Apologies. I can’t be long. I need to buy a drum. There are no djembe drums from West Africa, looking for new owners in my new, rural community.

Since I arrived home last night, my fingers are tapping everything in sight – kitchen counter, bed sheets, oatmeal pot half eaten, sweetened with dates and cinnamon. I wake up with vibrations running through my body, I’m an idling Porche, waiting to hit a highway, drum between my knees.

I did a weekend of rhythm making and TRE (tremors releasing method to induce the let-go of deeply held patterns). I’m told it’s the natural way the body releases trauma – animals do it all the time.  We humans have learned to freeze the tremors, which results in anxiety driven patterns we lock into our system. We take pills and alcohol to try to pry them out of us. The drumming helps the body tune into another zone, which allow the tremors to occur more deeply.  It seems to work.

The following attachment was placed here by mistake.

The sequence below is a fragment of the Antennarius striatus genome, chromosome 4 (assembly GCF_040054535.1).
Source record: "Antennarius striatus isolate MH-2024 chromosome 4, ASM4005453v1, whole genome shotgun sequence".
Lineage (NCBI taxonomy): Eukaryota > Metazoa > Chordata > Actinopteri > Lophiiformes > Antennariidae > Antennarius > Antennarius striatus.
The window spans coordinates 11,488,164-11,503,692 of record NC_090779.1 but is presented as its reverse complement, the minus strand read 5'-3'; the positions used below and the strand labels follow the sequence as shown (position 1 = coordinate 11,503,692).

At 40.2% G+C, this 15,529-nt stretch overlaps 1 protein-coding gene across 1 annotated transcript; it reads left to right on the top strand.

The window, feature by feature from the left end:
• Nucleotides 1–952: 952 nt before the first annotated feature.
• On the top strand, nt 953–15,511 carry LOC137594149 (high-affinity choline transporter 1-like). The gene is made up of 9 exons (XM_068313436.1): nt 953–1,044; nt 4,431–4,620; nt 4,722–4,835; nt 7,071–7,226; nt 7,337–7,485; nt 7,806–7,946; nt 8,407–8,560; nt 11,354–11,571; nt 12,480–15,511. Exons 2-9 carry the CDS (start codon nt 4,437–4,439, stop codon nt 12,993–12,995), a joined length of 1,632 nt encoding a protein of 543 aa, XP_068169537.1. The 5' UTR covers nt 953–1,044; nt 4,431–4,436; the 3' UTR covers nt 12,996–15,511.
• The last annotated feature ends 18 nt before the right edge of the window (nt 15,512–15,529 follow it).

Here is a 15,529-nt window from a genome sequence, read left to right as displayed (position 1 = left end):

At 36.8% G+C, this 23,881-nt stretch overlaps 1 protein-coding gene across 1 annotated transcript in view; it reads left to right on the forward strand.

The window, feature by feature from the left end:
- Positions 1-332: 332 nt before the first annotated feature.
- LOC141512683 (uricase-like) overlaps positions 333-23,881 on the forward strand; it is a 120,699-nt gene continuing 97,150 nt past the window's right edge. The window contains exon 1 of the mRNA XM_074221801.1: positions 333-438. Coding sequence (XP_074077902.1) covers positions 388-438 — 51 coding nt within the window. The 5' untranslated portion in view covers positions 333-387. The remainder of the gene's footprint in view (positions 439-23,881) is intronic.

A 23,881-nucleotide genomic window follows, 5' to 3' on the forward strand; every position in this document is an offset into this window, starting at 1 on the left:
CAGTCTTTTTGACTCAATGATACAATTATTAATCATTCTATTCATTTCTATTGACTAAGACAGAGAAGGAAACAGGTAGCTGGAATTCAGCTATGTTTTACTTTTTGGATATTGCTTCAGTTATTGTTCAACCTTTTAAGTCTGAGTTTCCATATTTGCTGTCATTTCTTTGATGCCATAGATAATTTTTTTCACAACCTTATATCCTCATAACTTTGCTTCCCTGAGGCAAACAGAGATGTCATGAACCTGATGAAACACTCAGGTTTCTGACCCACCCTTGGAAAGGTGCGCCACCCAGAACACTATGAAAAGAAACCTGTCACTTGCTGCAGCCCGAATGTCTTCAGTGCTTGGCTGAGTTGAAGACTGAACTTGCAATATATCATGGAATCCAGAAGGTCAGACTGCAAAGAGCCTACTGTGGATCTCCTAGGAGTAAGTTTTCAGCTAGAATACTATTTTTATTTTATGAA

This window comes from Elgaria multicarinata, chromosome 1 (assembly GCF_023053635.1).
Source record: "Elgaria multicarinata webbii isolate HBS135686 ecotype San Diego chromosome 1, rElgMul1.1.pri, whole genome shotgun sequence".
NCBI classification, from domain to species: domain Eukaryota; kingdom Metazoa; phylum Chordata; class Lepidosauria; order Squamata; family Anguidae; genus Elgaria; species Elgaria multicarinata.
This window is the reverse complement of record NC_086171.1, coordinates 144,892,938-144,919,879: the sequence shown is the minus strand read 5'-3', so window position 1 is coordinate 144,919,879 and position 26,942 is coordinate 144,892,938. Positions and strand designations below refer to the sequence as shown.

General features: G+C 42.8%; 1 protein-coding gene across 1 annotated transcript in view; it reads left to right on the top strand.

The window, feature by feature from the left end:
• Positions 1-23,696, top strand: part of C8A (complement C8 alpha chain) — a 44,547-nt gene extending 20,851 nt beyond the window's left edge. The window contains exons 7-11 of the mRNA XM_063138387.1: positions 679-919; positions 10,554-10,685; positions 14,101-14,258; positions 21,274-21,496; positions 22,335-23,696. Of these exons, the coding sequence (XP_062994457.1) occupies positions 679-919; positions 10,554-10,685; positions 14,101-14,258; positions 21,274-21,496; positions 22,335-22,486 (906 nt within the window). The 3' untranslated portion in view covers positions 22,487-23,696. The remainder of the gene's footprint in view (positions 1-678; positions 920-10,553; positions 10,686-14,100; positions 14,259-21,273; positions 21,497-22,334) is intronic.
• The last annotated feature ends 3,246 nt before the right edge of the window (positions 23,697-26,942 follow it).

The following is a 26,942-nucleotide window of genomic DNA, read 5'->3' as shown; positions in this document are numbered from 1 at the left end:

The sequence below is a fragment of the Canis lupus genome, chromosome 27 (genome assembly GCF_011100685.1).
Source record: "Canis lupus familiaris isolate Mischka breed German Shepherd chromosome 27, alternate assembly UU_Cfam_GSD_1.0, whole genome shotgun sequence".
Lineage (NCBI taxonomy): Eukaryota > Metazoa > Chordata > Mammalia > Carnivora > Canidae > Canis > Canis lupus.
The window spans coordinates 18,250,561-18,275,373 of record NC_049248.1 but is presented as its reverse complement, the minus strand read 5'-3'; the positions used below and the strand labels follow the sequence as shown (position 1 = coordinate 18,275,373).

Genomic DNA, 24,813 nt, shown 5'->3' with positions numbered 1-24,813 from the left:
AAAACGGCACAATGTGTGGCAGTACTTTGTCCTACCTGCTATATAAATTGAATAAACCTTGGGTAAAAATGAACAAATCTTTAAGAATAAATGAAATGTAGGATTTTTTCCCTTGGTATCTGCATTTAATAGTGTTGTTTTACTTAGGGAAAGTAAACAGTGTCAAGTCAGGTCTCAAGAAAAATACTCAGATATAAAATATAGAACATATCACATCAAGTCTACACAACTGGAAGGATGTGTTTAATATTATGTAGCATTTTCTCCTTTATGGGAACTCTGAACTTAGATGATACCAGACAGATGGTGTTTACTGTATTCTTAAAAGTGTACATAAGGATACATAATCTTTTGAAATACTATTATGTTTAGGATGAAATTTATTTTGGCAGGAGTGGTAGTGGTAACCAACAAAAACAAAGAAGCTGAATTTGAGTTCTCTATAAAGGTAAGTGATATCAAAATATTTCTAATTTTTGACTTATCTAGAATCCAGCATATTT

I’d love to say more…tell about the interesting women on the course, the joy at release, but…I have to find something to land my fingers on, find that beat…my authentic, original song. Then thrash a drum with it until every cell in my body sings with release.  I’ve tasted something and it tantalizes, makes me want to get in my car and drive to Long Street in Cape Town, headquarters of Djembe world, where drums live and wait for hungry whites to free their inner African rhythmic reasons for choosing this continent as birthplace.

It’s taken me a while to find this kind of ectatic release. The timing though, is perfect and the rhythm is as fresh and new as the young child I saw in my minds-eye, dancing with her arms in the air and her hair flying in the sunshine and raindrops of a monkey’s wedding shower on the Highveld.

“When did you stop dancing?” the grandmothers ask?

“When did you stop hearing that driving beat inside you?”

“Perhaps you are the granddaughter to break the patterns?” they whisper in their toothless rasp.